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  7. The cost thing is really interesting. Im not surprised its the most expensive place to live! i remember staying with friends in LA and them complaining about the cost of things there! we ended up in a long discussion comparing salaries and the cost of almost everything and that was in 2005 when I bought $100 for £55. At that time we worked out that to work out the cost of something here in the UK you replace the $ with a £ (ie the price doubles) Cigarettes and petrol are massively more expensive than that though. Marlboro Red were $3.41 while I was there and £5.50 in the UK.

    I was job hunting at the time, having just left uni, so I had quite a good idea of pay scales here in the UK. For most of the jobs we worked in as a group, the Americans were earning at least a time and a half their UK peers and sometimes more than double (after converting the salaries into the same currency). In 2005, for the cost of renting a two bed house on the outskirts of LA, you can rent one room in a shared house in the outskirts of London.

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  8. Thanks for sharing your experiences and views on the cost of living and confirming that England is indeed a very expensive country to live in.

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  9. I agree with pretty much all of these. I really miss the countryside and the sea, pubs, and history. But I love mixer taps, closets and basements, the lack of traffic, and good customer service.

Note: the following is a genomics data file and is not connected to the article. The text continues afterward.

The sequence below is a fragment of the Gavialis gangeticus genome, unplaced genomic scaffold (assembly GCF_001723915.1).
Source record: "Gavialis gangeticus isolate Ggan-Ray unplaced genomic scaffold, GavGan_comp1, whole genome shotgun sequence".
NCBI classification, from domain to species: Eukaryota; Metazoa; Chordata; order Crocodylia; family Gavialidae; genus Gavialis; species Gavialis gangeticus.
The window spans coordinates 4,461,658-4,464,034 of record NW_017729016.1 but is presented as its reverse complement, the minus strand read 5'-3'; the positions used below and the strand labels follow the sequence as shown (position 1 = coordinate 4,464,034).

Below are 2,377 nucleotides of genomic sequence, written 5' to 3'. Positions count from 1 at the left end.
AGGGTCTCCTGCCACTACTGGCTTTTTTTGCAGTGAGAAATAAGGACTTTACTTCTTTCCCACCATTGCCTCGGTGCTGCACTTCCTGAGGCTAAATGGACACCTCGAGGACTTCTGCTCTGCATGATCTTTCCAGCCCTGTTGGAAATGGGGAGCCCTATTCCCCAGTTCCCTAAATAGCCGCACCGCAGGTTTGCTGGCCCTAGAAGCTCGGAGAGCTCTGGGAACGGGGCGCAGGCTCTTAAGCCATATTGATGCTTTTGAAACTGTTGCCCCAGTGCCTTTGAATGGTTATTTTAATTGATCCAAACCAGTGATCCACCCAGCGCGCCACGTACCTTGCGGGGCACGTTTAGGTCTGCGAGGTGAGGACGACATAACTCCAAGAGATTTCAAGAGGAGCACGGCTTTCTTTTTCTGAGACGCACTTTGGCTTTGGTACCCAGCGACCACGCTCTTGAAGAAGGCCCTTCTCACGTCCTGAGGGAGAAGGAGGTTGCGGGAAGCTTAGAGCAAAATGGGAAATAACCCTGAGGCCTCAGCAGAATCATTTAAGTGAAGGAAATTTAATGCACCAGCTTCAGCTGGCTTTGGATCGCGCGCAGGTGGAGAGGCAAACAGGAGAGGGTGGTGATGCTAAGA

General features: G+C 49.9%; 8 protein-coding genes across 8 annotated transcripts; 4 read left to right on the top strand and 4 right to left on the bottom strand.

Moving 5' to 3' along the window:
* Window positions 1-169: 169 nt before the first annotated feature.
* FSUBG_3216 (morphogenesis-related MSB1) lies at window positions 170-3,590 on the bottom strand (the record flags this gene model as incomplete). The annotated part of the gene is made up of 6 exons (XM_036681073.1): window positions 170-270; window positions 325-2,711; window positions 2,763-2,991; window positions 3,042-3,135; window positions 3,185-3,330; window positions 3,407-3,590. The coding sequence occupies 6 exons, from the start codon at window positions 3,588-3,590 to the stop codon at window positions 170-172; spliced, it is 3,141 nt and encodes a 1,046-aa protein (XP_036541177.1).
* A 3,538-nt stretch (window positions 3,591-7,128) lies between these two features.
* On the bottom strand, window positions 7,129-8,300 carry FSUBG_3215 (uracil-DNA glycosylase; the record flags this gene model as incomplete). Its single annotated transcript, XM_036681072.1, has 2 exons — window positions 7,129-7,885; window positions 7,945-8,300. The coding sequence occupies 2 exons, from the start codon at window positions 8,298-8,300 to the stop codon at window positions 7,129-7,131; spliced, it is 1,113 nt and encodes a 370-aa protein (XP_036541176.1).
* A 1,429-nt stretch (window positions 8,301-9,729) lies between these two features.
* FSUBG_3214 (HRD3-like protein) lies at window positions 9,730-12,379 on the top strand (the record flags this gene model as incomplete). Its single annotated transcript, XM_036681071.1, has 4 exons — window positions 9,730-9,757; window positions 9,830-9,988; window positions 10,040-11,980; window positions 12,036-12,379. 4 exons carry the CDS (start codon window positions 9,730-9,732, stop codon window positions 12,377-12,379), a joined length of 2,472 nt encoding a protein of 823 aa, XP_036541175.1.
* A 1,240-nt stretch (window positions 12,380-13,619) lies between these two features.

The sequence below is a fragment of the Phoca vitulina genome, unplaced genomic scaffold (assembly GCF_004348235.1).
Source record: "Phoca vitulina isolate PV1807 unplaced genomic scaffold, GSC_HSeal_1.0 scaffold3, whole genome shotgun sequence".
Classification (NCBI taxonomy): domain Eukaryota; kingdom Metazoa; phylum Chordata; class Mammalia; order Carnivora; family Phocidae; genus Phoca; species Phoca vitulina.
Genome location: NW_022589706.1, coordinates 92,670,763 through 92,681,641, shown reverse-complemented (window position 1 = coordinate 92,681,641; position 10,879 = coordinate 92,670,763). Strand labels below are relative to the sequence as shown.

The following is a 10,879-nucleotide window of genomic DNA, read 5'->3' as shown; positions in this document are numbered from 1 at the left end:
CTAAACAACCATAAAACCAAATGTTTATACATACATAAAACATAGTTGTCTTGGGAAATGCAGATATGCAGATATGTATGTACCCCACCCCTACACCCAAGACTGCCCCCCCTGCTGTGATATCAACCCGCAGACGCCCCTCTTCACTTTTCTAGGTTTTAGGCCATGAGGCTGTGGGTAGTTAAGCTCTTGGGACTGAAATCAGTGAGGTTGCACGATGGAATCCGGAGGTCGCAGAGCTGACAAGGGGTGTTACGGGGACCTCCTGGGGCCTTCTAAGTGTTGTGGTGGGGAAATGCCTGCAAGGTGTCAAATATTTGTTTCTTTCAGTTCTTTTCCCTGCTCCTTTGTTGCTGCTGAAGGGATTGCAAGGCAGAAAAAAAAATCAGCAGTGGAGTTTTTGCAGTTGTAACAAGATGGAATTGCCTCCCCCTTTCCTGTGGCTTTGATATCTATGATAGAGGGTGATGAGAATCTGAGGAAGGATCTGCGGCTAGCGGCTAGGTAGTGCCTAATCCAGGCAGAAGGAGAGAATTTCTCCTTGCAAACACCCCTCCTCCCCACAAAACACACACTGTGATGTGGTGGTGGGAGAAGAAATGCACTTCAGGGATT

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  10. Iota, I appreciate your views as a British woman living in the USA and it's interesting and satisfying that you agree with my list!

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  11. Hello Maureen - I was a bit surprised re the mixer taps comment as I have only mixers in my house - presume you are referring to public toilets - a lot of them still have separate taps. (Although thinking about it my sister told me she will only have separate taps - bizarre!)

    Reading your list as a Brit I felt very depressed - all the things you love are what I would class as the "Notting Hill" vision of England - not very close to the daily reality of our lives. (Morris dancing is dying as no young people want to learn it).

    Annoying as it may be, it is thanks to the dreaded licence fee that we have better TV here than in all of Europe, Oz and the USA (with the notable exception of the very best of US TV such as MAd Men, The Wire). Try living in Italy where all the channels are controlled by Berlusconi and all are crass, demeaning, trivial, variety shows that define and show women as semi-naked brainless morons. Sorry a bit of a rant!